was not sure what she had better do. Caroline might hare done
anything with the note, torn it up, burnt it, lost it, forgotten it
altogether. Well, that was a risk that Maggie must take. If he did
not appear she would wait a little while and then come away. They
must soon meet in any case. They had all their lives before them.
Aunt Anne was up again--very, very pale now and so thin that the
light seemed to shine through her making her more of a stained
window saint than ever.
Maggie told her about the visit, Aunt Anne looked at her curiously.
She seemed so weak and frail that Maggie suddenly felt warm maternal
love. Rather shyly she put her hand upon her aunt's: "I won't go
away until you're better--"
Aunt Anne nodded her head.
"I know you won't, dear," she said. "Don't be out late to-day. We
shall be anxious about you."
Maggie had made a promise and was terrified when she thought of it.
Suppose her aunt did not get better for years and years?
People often had long lingering illnesses with no apparent change in
their condition. To Maggie a promise was an utterly final thing. She
could not dream that one ever broke one's word. She trembled now
when she thought of what she had done. She had been entrapped after
all and by her own free will.
In her little room as she was putting on her hat she suddenly prayed
to a God, of whom she knew nothing, that her aunt might get better
She started out on her great adventure with a strange self-assurance
as though loving Martin had given her the wisdom of all the ages.
Turning down the street towards the Strand she found almost at once
a taxi-cab drawn up, as though it had been waiting there especially
for her like an eloping coach in a romantic tale. A fat red-faced
fellow with a purple nose, a cloth cap and a familiar vague eye, as
though he always saw further than he intended, waited patiently for
her to speak.
Boldly, as though she had done such things all her life, she said,
"Fourteen Bryanston Square." Then she slipped in and was hidden from
the gay world. She sat there, her hands on her lap staring at the
three crimson rolls in the neck of her driver. She was thinking of
nothing, nothing at all. Did she struggle to think? Only words would
come, "Martin," or "Bryanston Square," or "cab," again and again,
words that did not mean anything but physical sensations. "Martin"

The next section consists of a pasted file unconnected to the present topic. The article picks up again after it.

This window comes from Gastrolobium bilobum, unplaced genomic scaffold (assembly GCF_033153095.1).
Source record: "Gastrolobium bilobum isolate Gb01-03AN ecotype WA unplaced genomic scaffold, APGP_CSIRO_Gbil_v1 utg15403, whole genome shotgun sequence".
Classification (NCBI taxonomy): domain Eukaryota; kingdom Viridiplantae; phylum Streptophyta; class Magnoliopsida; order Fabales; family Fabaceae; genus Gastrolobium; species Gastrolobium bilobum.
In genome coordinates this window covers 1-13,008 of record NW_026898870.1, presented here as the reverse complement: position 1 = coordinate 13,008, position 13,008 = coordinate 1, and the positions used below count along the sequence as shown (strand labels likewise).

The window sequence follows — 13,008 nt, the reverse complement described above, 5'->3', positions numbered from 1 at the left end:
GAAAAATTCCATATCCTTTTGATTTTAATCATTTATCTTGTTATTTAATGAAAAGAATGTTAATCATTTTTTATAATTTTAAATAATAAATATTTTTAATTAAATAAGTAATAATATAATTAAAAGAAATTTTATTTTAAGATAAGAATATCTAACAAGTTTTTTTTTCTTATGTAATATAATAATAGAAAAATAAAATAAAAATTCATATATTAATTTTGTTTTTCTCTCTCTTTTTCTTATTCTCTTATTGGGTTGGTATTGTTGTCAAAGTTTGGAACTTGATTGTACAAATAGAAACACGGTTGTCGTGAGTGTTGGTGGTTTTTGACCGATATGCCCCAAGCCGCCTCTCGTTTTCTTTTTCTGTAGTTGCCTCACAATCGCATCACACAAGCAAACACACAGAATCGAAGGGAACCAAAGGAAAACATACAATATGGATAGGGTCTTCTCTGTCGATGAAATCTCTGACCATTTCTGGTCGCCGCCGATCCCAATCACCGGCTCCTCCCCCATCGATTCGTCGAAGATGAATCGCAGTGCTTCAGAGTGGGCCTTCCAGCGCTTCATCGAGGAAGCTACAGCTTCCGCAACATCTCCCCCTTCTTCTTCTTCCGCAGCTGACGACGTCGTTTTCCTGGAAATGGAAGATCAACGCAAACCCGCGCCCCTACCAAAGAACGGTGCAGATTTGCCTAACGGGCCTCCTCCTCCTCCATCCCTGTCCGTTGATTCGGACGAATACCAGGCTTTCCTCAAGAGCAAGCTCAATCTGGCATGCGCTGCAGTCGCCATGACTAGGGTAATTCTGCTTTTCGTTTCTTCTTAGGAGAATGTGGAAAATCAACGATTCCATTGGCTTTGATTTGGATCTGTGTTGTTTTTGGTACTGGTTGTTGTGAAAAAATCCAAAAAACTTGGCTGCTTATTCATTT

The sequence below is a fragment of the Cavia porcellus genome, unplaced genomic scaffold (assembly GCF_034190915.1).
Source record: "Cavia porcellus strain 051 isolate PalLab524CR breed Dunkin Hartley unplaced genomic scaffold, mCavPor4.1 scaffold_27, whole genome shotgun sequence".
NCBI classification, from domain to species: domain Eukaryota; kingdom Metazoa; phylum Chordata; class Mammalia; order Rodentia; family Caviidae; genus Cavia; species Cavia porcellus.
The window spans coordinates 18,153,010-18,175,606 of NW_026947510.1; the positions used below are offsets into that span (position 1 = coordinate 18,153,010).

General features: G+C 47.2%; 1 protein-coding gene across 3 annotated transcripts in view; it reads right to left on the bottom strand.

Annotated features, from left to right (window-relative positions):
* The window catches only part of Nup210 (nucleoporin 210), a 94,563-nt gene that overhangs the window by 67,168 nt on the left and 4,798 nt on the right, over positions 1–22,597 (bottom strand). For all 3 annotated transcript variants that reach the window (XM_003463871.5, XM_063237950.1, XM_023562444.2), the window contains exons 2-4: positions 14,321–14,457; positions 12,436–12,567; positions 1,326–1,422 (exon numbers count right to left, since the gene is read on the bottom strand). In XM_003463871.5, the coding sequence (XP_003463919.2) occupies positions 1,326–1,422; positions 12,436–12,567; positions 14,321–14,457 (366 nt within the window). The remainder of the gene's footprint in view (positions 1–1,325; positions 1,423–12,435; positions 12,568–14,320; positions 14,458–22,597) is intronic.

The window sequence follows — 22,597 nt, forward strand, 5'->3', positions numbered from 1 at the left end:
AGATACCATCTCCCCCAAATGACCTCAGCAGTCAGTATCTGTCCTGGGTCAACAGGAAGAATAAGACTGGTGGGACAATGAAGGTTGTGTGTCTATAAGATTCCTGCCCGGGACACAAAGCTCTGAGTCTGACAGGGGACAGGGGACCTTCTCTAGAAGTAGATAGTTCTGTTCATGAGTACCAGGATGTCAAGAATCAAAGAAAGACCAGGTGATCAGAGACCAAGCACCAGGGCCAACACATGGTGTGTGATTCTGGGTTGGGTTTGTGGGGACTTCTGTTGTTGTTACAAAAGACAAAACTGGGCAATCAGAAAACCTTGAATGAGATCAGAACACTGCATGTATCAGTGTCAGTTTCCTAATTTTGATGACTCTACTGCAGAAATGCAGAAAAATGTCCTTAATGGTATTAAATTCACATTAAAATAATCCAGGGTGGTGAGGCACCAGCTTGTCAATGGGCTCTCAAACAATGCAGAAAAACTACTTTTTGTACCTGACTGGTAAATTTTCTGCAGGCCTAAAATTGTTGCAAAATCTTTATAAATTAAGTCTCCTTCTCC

hot fire at the throat, "Bryanston Square" an iron rod down the
spine, and "cab" dust and ashes in the eyes.
She tried to look at herself in the little mirror opposite her, but
she could only catch the corner of her cheek and half her hat. But
she minded less about her appearance now. If Martin could love her
it did not matter what others thought--nevertheless she pulled her
hat about a little and patted her dress. The cab stopped and she
felt desperately lonely. Did any one care about her anywhere? No, no
one. She could have cried with pity at the thought of her own
"One and sixpence, Miss," said the cabman in so husky a voice.
She gave it to him.
"What's this?" he asked, looking at it.
"One and sixpence," she answered timidly, wondering at his sarcastic
"Oh well, o' course," he said, looking her all over.
She knew instinctively that he demanded more. She found another
sixpence. "Is that enough?" she asked.
He seemed ashamed.
"If I 'adn't a wife sick--" he began.
She ran up the high stone steps and rang a bell. The episode with
the driver had disturbed her terribly. It had shown in what a
foreign world she was. All her self-confidence was gone. She had to
take a pull at herself and say: "Why, Maggie, you might be ringing
the dentist's bell at this moment."
That helped her, and then the thought of Martin. She saw his boyish
smile and felt the warm touch of his rough hand. When the maid was
there instead of the green door, she almost said: "Is Martin in?"
But she behaved very well.
"Mrs. Mark?" she said in precisely the voice required.